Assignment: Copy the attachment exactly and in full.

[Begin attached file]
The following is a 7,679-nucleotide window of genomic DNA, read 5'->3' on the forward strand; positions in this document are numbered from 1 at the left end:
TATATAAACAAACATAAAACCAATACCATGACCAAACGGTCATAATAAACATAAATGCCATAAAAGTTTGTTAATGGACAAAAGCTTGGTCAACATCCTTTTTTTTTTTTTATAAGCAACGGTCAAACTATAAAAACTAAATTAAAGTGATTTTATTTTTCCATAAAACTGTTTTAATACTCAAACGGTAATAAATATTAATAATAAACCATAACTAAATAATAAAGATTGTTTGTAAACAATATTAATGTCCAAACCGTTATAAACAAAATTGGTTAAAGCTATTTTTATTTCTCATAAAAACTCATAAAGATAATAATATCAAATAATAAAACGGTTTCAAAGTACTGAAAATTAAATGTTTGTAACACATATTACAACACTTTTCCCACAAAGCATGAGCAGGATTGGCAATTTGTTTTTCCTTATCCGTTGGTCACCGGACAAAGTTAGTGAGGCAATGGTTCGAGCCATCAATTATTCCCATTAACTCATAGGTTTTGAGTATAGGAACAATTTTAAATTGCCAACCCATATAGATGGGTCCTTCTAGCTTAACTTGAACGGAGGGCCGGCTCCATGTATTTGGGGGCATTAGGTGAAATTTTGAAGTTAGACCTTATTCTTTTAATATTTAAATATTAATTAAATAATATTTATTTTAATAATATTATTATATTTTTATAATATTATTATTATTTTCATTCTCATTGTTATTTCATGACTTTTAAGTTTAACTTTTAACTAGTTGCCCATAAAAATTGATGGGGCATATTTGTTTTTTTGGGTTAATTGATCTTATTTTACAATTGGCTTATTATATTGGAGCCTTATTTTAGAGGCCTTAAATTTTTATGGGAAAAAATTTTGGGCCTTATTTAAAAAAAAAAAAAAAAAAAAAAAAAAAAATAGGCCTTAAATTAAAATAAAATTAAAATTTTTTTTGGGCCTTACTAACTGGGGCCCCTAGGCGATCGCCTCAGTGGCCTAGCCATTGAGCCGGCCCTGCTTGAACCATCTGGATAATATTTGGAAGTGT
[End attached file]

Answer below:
The following is a 7,679-nucleotide window of genomic DNA, read 5'->3' on the forward strand; positions in this document are numbered from 1 at the left end:
TATATAAACAAACATAAAACCAATACCATGACCAAACGGTCATAATAAACATAAATGCCATAAAAGTTTGTTAATGGACAAAAGCTTGGTCAACATCCTTTTTTTTTTTTTATAAGCAACGGTCAAACTATAAAAACTAAATTAAAGTGATTTTATTTTTCCATAAAACTGTTTTAATACTCAAACGGTAATAAATATTAATAATAAACCATAACTAAATAATAAAGATTGTTTGTAAACAATATTAATGTCCAAACCGTTATAAACAAAATTGGTTAAAGCTATTTTTATTTCTCATAAAAACTCATAAAGATAATAATATCAAATAATAAAACGGTTTCAAAGTACTGAAAATTAAATGTTTGTAACACATATTACAACACTTTTCCCACAAAGCATGAGCAGGATTGGCAATTTGTTTTTCCTTATCCGTTGGTCACCGGACAAAGTTAGTGAGGCAATGGTTCGAGCCATCAATTATTCCCATTAACTCATAGGTTTTGAGTATAGGAACAATTTTAAATTGCCAACCCATATAGATGGGTCCTTCTAGCTTAACTTGAACGGAGGGCCGGCTCCATGTATTTGGGGGCATTAGGTGAAATTTTGAAGTTAGACCTTATTCTTTTAATATTTAAATATTAATTAAATAATATTTATTTTAATAATATTATTATATTTTTATAATATTATTATTATTTTCATTCTCATTGTTATTTCATGACTTTTAAGTTTAACTTTTAACTAGTTGCCCATAAAAATTGATGGGGCATATTTGTTTTTTTGGGTTAATTGATCTTATTTTACAATTGGCTTATTATATTGGAGCCTTATTTTAGAGGCCTTAAATTTTTATGGGAAAAAATTTTGGGCCTTATTTAAAAAAAAAAAAAAAAAAAAAAAAAAAAATAGGCCTTAAATTAAAATAAAATTAAAATTTTTTTTGGGCCTTACTAACTGGGGCCCCTAGGCGATCGCCTCAGTGGCCTAGCCATTGAGCCGGCCCTGCTTGAACCATCTGGATAATATTTGGAAGTGT